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Author Topic: Full Frame Myth -- Question  (Read 3259 times)

bdosserman

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Full Frame Myth -- Question
« on: December 20, 2013, 09:56:45 am »

Hi,
   I was fascinated by the assertion in the article that part of the reason for larger lenses on SLRs is the greater rear register distance. If I understand correctly, this is saying that when one compares lens sizes between DSLRs and eg M4/3 cameras, the difference in lens size is due to a combination of the smaller sensor and the smaller rear register distance. Can anyone elaborate on this? How much of the difference is due to which factors? Does the difference from the rear register difference vary by lens type, or is it relatively constant?
   Thanks,

Brian
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fike

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Re: Full Frame Myth -- Question
« Reply #1 on: December 20, 2013, 10:14:41 am »

I am also kind of curious about this.  I will say that both moving the lens closer to the sensor AND having a smaller sensor both contribute substantially to the smaller lens. 

There have been some discussions about the problems inherent with small lenses on large sensors due to the extreme angle that light is required to go in order to hit the edge of the sensor.  This could be a potential problem with getting compact lenses for the Sony A7r.

I have also been curious to learn a bit more about the older Leica rangefinder lenses that were full frame, high quality, AND more compact. 

People talk about a full-frame sensor on a micro four thirds camera. Looking at the M43 lenses, I am not convinced it can be done.  I would imagine that the only way to make it work would be to pull the lens very far away from the sensor so that it projected a wider image, but I am not always aware of everything that can be done.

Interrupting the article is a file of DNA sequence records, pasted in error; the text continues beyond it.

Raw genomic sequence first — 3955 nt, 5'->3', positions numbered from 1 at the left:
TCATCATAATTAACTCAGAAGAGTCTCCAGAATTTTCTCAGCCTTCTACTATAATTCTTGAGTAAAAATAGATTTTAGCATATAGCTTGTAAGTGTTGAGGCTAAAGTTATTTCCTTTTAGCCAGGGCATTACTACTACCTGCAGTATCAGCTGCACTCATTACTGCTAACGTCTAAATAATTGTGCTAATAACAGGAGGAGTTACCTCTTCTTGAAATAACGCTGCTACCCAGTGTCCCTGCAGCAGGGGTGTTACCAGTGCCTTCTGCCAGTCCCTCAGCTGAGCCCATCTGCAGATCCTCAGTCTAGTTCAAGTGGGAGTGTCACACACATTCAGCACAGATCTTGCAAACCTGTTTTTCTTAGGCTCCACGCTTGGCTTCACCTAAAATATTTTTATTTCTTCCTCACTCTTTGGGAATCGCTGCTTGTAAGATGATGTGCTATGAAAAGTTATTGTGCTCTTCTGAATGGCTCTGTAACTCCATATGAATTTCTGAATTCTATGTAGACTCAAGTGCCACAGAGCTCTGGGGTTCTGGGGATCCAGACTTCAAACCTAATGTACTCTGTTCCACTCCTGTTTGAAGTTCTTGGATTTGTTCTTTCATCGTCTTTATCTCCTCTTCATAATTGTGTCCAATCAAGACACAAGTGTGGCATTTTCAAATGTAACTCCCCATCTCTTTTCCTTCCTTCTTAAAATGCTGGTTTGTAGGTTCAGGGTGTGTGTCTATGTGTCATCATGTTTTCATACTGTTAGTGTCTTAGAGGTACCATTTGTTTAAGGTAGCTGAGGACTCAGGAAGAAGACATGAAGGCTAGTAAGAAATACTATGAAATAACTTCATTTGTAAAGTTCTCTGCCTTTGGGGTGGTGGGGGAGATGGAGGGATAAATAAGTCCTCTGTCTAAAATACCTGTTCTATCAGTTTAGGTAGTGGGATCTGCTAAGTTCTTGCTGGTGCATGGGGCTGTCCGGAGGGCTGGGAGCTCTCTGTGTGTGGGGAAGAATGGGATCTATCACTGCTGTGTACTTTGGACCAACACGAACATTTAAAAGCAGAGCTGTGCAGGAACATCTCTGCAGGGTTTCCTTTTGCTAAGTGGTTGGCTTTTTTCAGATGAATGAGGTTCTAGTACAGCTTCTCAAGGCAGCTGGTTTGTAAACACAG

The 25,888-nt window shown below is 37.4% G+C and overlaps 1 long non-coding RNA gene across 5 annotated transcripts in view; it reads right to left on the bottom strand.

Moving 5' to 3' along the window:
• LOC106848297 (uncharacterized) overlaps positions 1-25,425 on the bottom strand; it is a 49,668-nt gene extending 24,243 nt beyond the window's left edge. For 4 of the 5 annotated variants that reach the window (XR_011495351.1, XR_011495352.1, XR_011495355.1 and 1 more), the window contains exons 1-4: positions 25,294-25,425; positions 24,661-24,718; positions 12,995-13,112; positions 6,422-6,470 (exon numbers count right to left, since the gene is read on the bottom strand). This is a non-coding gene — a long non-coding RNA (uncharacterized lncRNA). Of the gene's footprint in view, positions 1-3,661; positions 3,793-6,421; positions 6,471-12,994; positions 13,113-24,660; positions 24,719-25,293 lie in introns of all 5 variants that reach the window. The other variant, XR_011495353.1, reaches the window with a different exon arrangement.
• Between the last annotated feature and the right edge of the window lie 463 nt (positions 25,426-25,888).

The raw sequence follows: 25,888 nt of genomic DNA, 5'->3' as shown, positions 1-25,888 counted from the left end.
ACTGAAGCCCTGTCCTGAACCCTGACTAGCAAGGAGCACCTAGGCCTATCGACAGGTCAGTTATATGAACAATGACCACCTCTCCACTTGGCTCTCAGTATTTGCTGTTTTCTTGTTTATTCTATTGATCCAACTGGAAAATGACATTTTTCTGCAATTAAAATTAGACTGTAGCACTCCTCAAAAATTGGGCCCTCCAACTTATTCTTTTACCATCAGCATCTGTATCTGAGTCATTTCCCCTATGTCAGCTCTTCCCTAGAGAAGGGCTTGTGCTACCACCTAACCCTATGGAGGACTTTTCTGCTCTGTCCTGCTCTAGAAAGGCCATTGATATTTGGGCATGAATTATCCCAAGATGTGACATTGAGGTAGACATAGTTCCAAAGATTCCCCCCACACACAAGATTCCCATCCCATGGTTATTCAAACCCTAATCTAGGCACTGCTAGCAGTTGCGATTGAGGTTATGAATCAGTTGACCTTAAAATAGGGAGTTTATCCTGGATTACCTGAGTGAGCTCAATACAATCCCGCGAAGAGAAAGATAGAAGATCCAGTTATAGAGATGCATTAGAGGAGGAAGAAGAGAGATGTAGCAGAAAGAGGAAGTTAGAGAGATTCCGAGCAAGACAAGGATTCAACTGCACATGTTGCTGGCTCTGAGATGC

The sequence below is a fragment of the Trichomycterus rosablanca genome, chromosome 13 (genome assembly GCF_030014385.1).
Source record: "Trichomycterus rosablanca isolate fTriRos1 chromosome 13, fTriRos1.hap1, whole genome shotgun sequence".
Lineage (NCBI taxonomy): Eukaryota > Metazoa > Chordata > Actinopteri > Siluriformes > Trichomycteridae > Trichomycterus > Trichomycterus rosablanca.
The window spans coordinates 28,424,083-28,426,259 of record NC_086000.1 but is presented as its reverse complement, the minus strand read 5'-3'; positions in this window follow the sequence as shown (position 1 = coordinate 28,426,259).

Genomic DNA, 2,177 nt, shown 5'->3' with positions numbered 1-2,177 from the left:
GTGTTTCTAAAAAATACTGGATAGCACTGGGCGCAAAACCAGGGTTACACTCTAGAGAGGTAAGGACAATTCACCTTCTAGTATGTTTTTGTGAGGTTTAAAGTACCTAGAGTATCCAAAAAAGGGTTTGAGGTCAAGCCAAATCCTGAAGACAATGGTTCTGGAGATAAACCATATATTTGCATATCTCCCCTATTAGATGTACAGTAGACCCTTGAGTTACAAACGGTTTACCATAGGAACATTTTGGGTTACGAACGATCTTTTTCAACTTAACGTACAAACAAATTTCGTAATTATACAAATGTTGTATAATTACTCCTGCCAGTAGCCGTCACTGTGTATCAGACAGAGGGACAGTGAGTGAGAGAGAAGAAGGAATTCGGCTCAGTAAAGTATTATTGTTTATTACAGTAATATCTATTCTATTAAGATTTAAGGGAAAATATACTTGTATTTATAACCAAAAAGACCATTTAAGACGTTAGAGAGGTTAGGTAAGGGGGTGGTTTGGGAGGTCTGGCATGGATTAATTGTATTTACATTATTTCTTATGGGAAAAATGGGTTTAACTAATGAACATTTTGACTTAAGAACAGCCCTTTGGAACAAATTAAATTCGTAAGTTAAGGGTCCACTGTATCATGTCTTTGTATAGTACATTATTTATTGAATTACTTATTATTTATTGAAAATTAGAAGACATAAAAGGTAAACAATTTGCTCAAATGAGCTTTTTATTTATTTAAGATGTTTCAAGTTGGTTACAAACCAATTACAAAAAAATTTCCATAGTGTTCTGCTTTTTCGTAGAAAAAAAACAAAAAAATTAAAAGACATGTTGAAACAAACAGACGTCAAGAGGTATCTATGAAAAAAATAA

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Vladimirovich

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Re: Full Frame Myth -- Question
« Reply #2 on: December 20, 2013, 01:00:55 pm »

the difference in lens size is due to a combination of the smaller sensor and the smaller rear register distance.

small registration distance more affects the design of wide angle lenses.. long tele - not so much... and indeed you need less diameter to illuminate smaller sensor... look @ 50x constant f2.8 zooms in P&S cameras w/ tiny 1/2.3" or so sensors.
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Christoph C. Feldhaim

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Re: Full Frame Myth -- Question
« Reply #3 on: December 20, 2013, 01:13:34 pm »

Talking about Leica M glass size don't forget  you get neither OIS nor AF with it.

Petrus

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Re: Full Frame Myth -- Question
« Reply #4 on: December 20, 2013, 01:45:54 pm »

and indeed you need less diameter to illuminate smaller sensor.

Not really. If we take a 20mm lens with maximum aperture of f/2, it will illuminate any size sensor equally well, as long as the image circle can cover it. Small sensor must have at least 20/2 = 10mm opening, same as a large one.

What you possibly mean is that small sensors use shorter focal length lenses, and short focal length lenses of certain aperture are smaller than longer focal length lenses of the same maximum aperture.
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fike

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Re: Full Frame Myth -- Question
« Reply #5 on: December 20, 2013, 01:56:01 pm »

... as long as the image circle can cover it. Small sensor must have at least 20/2 = 10mm opening, same as a large one.
...
Isn't that the rub.  With current small M43 lenses, for example, you would have to move the lens much further away from the sensor to get the lens to  cover a full-frame sensor.
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Vladimirovich

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Re: Full Frame Myth -- Question
« Reply #6 on: December 20, 2013, 03:59:51 pm »

Not really. If we take a 20mm lens with maximum aperture of f/2, it will illuminate any size sensor equally well, as long as the image circle can cover it. Small sensor must have at least 20/2 = 10mm opening, same as a large one.